(BPT) – Wildfires are already impacting communities in the Western and Southwestern United States even ahead of the fall winds that threaten to push them into more populated areas. Wildfires spread in hot, dry and windy conditions, so continuing maintenance and reducing fuels, especially in dense suburban communities particularly at risk, is key. The upcoming Labor Day weekend is the ideal time to improve your home’s wildfire preparedness.
Ninety percent of homes ignited by wildfire will result in a complete loss. Adapting a home to wildfire can be overwhelming, yet we must take action to drive down the devastating impacts of these events. Daniel Gorham is a firefighter and wildfire research engineer at the Insurance Institute for Business & Home Safety (IBHS), a nonprofit whose wildfire research translates into actionable guidance for homeowners. According to Daniel, “We are not helpless against these fires. Now is the time for homeowners, neighborhoods and communities to map the journey to a more resilient home. This is so important, because firefighters simply can’t be everywhere and protect every home during an active wildfire.”
One part of a home may be wildfire-resistant while another remains highly vulnerable, leaving the structure, and neighboring homes, at risk. To make the greatest impact in driving down that risk, homeowners should start by addressing the most vulnerable areas of the home and then continue with additional improvements paired with ongoing maintenance and debris removal.
Wildfire preparedness tips
Create a 0- to 5-foot home ignition zone – The first five feet immediately around a home is critical. It should be designed and maintained to keep fire or embers from igniting materials in this area and spreading to the home. Use hardscape like gravel, pavers, concrete and other noncombustible mulch materials in this 5-foot zone around your home.
5-30 feet – Do not plant vegetation aligned with the corner line of the home in the 5- to 30-foot zone. Prune trees so the distance between canopies is at least 10 feet, more if you’re on a slope. Space shrubs at a distance double the height of the shrub on flat terrain or triple the height on a slope.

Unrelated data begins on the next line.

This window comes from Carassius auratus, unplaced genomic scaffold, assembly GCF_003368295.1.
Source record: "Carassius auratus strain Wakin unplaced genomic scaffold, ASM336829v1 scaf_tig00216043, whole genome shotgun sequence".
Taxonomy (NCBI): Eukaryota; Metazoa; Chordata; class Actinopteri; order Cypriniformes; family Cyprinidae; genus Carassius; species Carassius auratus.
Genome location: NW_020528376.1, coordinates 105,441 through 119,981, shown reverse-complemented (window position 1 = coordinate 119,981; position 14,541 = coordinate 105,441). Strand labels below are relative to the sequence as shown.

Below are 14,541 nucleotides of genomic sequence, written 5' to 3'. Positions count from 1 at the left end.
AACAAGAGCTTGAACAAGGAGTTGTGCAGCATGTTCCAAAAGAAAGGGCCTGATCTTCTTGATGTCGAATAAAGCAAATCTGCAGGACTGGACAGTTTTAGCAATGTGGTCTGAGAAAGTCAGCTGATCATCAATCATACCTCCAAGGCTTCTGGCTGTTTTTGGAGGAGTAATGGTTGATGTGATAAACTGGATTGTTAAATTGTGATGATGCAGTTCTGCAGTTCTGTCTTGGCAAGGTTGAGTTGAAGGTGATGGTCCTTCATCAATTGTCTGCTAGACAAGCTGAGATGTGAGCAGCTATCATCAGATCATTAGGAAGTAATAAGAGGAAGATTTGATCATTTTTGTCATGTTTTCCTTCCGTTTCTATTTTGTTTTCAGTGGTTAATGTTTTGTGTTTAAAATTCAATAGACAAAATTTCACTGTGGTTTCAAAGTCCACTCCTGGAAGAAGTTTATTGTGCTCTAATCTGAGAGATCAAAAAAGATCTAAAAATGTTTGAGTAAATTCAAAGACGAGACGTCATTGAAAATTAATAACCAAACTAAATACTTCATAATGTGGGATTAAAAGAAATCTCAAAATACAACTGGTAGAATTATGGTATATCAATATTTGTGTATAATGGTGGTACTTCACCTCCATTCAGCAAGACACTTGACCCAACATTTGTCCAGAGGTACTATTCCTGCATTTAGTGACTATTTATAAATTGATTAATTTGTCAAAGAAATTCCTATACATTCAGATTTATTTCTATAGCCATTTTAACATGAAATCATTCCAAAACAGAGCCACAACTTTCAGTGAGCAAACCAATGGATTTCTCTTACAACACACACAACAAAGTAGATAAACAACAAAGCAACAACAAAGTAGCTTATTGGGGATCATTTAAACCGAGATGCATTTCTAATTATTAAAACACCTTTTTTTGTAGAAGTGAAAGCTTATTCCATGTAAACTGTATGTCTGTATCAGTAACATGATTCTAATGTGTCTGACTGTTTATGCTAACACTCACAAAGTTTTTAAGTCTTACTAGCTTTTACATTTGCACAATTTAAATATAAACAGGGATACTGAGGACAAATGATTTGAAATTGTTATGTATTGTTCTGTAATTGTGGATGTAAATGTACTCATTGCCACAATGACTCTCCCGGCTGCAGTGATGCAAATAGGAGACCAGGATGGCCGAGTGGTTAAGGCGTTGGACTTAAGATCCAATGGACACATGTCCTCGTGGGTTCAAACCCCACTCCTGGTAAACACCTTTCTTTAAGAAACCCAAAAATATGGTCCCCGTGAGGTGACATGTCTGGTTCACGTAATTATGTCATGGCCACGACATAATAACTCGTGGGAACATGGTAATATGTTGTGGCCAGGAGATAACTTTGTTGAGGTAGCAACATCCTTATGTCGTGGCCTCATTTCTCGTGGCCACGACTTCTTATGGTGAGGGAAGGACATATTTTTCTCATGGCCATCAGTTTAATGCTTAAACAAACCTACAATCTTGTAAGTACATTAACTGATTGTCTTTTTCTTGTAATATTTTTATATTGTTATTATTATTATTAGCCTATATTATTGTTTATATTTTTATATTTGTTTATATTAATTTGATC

30+ feet – Use this area for sheds and other accessory structures like gazebos and kids’ playsets.
Remove items under your deck – Embers easily collect under decks, and if a deck ignites it will likely spread to the rest of the home and result in a total loss. Remove debris, vegetation like leaves or pine straw that may have collected underneath over the summer, and any items stored under your deck, like outdoor gear or lawn care supplies. Do not store wood on or underneath your deck. All of these materials can easily ignite and fuel a fire, putting your home at considerable risk.
Fencing – If you have fencing attached to your home that is made of combustible materials such as wood or plastic, replace at least the first 5 feet with metal or other noncombustible versions (including replacing combustible gates attached to your home). This helps stop fire from spreading from the fence to your home.
If you and your neighbor have fences that overlap, this creates a small gap between the fences where debris and embers can accumulate and ignite both fences. Additionally, the two fences together create more fuel for a more intense fire, increasing your home’s exposure to heat and burning embers. Talk to your neighbor and work together to take down any sections that overlap.